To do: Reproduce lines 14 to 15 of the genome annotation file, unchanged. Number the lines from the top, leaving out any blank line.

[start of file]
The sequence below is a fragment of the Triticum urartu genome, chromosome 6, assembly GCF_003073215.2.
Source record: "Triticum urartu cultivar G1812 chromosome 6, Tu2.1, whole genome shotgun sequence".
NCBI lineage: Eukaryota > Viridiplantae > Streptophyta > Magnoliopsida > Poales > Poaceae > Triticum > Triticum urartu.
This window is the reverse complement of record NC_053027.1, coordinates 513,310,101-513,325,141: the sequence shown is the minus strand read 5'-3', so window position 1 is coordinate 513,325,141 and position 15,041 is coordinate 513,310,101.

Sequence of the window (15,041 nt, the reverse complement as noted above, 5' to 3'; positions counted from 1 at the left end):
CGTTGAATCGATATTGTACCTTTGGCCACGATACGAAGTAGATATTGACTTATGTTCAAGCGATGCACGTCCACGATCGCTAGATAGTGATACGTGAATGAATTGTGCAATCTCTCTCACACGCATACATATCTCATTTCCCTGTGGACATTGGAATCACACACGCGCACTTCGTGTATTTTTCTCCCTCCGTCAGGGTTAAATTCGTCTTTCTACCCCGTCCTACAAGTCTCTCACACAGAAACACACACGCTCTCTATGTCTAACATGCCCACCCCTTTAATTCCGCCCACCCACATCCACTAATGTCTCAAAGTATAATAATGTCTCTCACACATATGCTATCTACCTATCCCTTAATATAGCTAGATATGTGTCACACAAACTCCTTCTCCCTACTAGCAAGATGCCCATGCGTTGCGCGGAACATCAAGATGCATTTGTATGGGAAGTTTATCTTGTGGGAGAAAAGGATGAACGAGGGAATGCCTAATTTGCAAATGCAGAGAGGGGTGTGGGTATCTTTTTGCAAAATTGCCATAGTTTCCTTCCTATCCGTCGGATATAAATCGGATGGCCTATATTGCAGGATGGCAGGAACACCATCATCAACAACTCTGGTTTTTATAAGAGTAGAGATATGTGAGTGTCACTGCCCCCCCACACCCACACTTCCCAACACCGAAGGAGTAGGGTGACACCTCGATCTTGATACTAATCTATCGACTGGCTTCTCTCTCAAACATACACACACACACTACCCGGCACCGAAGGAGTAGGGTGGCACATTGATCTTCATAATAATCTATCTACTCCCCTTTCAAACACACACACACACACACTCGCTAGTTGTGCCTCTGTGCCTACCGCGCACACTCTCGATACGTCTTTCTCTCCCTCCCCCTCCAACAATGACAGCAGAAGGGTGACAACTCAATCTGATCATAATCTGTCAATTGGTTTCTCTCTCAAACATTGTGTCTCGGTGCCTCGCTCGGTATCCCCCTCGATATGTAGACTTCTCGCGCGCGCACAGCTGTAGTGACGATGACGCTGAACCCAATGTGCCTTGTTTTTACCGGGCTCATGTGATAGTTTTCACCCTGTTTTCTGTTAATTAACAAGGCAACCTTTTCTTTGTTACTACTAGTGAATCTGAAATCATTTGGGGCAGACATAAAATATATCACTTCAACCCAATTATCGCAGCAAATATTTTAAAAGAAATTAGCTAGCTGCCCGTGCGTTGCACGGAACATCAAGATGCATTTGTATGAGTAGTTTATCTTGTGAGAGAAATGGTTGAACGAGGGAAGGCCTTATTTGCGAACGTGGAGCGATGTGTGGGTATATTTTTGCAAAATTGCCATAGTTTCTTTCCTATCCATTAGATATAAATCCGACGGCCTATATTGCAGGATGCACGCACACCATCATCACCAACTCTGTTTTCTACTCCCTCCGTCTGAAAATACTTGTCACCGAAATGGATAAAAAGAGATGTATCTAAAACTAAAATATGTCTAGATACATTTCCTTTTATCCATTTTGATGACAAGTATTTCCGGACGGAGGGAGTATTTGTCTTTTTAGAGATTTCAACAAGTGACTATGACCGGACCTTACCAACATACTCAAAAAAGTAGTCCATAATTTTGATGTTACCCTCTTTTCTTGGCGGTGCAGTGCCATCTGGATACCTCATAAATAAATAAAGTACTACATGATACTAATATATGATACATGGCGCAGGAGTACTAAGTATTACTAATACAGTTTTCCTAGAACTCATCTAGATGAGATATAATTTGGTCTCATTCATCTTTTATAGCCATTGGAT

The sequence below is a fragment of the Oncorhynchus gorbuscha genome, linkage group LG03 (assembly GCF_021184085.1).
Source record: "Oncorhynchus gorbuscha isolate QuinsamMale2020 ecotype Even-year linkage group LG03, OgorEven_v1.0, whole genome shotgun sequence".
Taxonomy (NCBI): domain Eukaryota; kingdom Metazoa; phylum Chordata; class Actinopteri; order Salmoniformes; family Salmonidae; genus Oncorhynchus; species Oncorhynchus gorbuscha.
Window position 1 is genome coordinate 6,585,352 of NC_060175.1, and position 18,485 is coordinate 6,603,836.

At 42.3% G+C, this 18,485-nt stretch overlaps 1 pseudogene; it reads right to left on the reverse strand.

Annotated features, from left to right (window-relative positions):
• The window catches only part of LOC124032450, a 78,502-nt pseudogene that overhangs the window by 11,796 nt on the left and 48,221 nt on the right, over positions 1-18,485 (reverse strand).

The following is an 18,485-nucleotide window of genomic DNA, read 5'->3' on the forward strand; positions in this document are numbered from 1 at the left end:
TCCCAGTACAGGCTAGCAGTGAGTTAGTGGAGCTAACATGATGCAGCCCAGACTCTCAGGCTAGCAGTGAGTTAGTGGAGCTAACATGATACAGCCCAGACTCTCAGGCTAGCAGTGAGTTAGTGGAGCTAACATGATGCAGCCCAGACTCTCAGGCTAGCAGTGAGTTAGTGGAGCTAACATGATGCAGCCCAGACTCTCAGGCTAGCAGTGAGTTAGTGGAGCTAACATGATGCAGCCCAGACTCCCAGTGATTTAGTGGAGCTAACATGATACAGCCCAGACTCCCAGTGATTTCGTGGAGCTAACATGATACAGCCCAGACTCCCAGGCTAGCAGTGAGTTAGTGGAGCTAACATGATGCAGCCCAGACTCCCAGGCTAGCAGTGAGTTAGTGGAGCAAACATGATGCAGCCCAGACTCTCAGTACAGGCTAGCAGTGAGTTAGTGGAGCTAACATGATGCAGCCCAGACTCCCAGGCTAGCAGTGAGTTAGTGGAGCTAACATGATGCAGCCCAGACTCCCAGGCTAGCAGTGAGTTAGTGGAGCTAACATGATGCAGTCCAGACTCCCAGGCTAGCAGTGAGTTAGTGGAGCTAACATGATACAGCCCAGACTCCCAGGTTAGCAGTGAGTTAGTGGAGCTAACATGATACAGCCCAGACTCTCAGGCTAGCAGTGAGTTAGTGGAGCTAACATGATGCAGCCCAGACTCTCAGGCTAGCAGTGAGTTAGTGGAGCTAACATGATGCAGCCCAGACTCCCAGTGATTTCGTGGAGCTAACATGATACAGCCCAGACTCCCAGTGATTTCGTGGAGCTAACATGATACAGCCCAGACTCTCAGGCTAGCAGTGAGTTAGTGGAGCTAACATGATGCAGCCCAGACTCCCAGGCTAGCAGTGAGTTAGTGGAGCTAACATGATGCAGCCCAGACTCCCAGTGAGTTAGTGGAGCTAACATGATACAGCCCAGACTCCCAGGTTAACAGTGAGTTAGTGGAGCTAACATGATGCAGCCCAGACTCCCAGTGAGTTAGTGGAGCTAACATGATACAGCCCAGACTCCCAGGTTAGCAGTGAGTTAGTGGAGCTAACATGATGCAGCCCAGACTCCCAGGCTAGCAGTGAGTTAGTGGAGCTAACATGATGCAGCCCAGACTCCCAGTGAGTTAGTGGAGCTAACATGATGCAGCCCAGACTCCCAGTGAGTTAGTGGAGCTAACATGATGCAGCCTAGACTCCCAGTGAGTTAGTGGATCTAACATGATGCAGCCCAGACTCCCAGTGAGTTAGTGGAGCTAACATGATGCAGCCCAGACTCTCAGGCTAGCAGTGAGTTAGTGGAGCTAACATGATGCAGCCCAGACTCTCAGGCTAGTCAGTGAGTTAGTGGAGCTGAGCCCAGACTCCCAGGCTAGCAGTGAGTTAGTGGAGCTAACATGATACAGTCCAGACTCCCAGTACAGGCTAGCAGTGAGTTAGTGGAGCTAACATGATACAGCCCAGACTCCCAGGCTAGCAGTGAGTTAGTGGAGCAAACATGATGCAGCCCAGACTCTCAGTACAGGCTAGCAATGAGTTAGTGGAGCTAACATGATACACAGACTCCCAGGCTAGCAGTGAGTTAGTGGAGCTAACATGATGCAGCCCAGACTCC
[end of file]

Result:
The following is an 18,485-nucleotide window of genomic DNA, read 5'->3' on the forward strand; positions in this document are numbered from 1 at the left end:
TCCCAGTACAGGCTAGCAGTGAGTTAGTGGAGCTAACATGATGCAGCCCAGACTCTCAGGCTAGCAGTGAGTTAGTGGAGCTAACATGATACAGCCCAGACTCTCAGGCTAGCAGTGAGTTAGTGGAGCTAACATGATGCAGCCCAGACTCTCAGGCTAGCAGTGAGTTAGTGGAGCTAACATGATGCAGCCCAGACTCTCAGGCTAGCAGTGAGTTAGTGGAGCTAACATGATGCAGCCCAGACTCCCAGTGATTTAGTGGAGCTAACATGATACAGCCCAGACTCCCAGTGATTTCGTGGAGCTAACATGATACAGCCCAGACTCCCAGGCTAGCAGTGAGTTAGTGGAGCTAACATGATGCAGCCCAGACTCCCAGGCTAGCAGTGAGTTAGTGGAGCAAACATGATGCAGCCCAGACTCTCAGTACAGGCTAGCAGTGAGTTAGTGGAGCTAACATGATGCAGCCCAGACTCCCAGGCTAGCAGTGAGTTAGTGGAGCTAACATGATGCAGCCCAGACTCCCAGGCTAGCAGTGAGTTAGTGGAGCTAACATGATGCAGTCCAGACTCCCAGGCTAGCAGTGAGTTAGTGGAGCTAACATGATACAGCCCAGACTCCCAGGTTAGCAGTGAGTTAGTGGAGCTAACATGATACAGCCCAGACTCTCAGGCTAGCAGTGAGTTAGTGGAGCTAACATGATGCAGCCCAGACTCTCAGGCTAGCAGTGAGTTAGTGGAGCTAACATGATGCAGCCCAGACTCCCAGTGATTTCGTGGAGCTAACATGATACAGCCCAGACTCCCAGTGATTTCGTGGAGCTAACATGATACAGCCCAGACTCTCAGGCTAGCAGTGAGTTAGTGGAGCTAACATGATGCAGCCCAGACTCCCAGGCTAGCAGTGAGTTAGTGGAGCTAACATGATGCAGCCCAGACTCCCAGTGAGTTAGTGGAGCTAACATGATACAGCCCAGACTCCCAGGTTAACAGTGAGTTAGTGGAGCTAACATGATGCAGCCCAGACTCCCAGTGAGTTAGTGGAGCTAACATGATACAGCCCAGACTCCCAGGTTAGCAGTGAGTTAGTGGAGCTAACATGATGCAGCCCAGACTCCCAGGCTAGCAGTGAGTTAGTGGAGCTAACATGATGCAGCCCAGACTCCCAGTGAGTTAGTGGAGCTAACATGATGCAGCCCAGACTCCCAGTGAGTTAGTGGAGCTAACATGATGCAGCCTAGACTCCCAGTGAGTTAGTGGATCTAACATGATGCAGCCCAGACTCCCAGTGAGTTAGTGGAGCTAACATGATGCAGCCCAGACTCTCAGGCTAGCAGTGAGTTAGTGGAGCTAACATGATGCAGCCCAGACTCTCAGGCTAGTCAGTGAGTTAGTGGAGCTGAGCCCAGACTCCCAGGCTAGCAGTGAGTTAGTGGAGCTAACATGATACAGTCCAGACTCCCAGTACAGGCTAGCAGTGAGTTAGTGGAGCTAACATGATACAGCCCAGACTCCCAGGCTAGCAGTGAGTTAGTGGAGCAAACATGATGCAGCCCAGACTCTCAGTACAGGCTAGCAATGAGTTAGTGGAGCTAACATGATACACAGACTCCCAGGCTAGCAGTGAGTTAGTGGAGCTAACATGATGCAGCCCAGACTCC